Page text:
Forming the stitch

The thread is delivered from the needle frame above the work, with a bobbin thread carried below the work. In each stitch cycle, the needle is moved through a Z axis of motion, piercing the work, and bringing the embroidery thread down to the bobbin case. the bobbin case is mechanically tied to the needle so that they are in correct alignment at all times. when the needle begins its return journey upwards, the friction of the fabric restrains the embroidery thread and forms a loop for the bobbin hook. The hook passes through the loop, and carries it under and around the bobbin thread, then releases the loop. The thread take up levers which are also timed mechanically to the needle and bobbin are timed to pull upwards once the embroidery thread passes around the loop, and with correct thread tension settings will pull the stitch closed, before pulling addition thread from the supply

Critical hardware positioning information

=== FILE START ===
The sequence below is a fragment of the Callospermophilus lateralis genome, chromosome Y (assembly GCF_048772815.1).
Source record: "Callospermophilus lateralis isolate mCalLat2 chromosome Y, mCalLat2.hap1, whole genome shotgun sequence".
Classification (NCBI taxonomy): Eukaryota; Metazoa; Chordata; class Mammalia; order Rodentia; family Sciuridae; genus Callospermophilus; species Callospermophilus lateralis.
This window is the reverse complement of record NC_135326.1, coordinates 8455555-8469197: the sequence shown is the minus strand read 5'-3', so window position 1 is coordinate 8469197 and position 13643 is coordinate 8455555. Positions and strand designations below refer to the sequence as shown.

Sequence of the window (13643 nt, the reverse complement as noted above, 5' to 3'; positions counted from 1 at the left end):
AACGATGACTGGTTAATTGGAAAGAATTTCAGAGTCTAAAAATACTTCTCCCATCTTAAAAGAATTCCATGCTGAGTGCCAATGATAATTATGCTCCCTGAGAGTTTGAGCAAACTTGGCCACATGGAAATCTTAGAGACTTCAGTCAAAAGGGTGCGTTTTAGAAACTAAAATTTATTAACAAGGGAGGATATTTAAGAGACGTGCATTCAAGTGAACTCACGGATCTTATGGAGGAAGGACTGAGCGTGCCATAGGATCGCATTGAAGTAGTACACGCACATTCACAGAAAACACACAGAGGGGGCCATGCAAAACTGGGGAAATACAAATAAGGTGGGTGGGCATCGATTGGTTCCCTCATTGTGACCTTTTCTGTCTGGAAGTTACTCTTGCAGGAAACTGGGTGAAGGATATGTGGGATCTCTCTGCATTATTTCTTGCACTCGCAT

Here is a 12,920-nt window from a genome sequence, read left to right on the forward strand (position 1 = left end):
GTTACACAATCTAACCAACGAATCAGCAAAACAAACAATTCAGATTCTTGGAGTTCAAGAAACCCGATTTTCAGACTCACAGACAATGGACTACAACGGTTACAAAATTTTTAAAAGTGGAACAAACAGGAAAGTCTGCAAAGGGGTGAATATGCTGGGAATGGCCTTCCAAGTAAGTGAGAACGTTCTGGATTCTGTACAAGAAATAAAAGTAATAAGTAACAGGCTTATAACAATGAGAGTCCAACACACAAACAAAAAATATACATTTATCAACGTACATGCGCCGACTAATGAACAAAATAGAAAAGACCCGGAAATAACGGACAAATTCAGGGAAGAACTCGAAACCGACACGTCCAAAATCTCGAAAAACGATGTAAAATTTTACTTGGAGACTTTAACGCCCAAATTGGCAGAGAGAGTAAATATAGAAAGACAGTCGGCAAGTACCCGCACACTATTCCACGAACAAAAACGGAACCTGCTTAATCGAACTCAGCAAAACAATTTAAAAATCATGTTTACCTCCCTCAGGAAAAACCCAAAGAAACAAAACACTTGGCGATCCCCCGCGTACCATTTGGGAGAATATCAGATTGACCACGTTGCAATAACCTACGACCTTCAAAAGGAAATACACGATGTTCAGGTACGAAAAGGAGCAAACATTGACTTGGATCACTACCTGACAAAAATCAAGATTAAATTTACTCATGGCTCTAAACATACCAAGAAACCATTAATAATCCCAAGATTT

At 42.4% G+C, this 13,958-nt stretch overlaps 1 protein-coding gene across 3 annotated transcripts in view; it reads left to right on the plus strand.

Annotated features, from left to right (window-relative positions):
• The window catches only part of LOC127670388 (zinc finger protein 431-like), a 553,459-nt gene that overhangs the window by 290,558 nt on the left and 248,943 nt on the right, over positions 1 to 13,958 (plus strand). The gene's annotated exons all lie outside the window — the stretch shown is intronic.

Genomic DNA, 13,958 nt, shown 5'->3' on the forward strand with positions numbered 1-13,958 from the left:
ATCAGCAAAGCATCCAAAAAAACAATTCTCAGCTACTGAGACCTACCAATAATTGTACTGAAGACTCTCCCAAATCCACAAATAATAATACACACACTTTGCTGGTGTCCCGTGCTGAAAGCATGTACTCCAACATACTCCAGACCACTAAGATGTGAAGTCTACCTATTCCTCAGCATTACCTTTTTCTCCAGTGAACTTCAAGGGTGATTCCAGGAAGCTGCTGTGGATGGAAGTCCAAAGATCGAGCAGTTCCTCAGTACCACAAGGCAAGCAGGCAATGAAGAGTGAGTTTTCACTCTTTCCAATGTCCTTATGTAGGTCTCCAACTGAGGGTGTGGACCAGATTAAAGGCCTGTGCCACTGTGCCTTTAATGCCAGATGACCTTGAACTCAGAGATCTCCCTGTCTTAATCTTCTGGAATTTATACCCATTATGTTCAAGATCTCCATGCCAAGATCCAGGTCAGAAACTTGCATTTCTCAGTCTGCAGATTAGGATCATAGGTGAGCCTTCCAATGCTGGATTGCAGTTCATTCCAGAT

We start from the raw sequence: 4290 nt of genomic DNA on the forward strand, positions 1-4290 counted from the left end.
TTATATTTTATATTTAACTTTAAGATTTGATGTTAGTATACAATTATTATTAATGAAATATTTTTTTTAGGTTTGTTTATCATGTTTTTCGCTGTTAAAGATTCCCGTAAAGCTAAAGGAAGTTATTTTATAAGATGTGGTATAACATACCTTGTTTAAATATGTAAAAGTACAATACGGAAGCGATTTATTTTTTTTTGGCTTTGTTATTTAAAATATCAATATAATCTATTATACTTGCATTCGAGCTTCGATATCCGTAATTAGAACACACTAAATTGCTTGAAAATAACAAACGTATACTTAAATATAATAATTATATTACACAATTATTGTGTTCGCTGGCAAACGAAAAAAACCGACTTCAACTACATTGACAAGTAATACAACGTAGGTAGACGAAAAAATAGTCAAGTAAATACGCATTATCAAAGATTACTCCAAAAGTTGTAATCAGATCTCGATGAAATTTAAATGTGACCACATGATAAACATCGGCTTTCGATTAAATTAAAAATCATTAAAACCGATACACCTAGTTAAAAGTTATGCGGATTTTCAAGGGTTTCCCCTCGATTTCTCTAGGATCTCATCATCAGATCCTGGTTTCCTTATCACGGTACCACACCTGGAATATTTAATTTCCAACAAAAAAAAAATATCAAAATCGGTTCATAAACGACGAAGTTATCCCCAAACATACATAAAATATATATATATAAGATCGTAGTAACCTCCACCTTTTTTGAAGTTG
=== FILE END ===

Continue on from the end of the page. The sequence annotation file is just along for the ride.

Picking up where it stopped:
Any time the needle is at or below the work, the pantograph must not be moving. Even the slightest move (accel or decel in positioning the pantograph or inertia in the supported work ) whilst the needle is in the work will cause the needle to deflect and possibly break, or scar the bobbin case. This means that there is only a very short window for each stitch to position the work ready for the next stitch, so the pantograph module essentially needs to start to move in XY, arrive at destination and have the work finish moving as well before the needle reaches the work again on the next stitch.

On a multi head embroidery machine, the connection between the sewing motor and the needle drive bar is enabled by a solenoid. If the solenoid does not release the needle, then the stitch does not occur on that sewing cycle. On a single head embroidery machine, the needle bar may be in constant mesh with the sewing motor. In this case the entire sewing motor would not actuate in a jump stitch operation.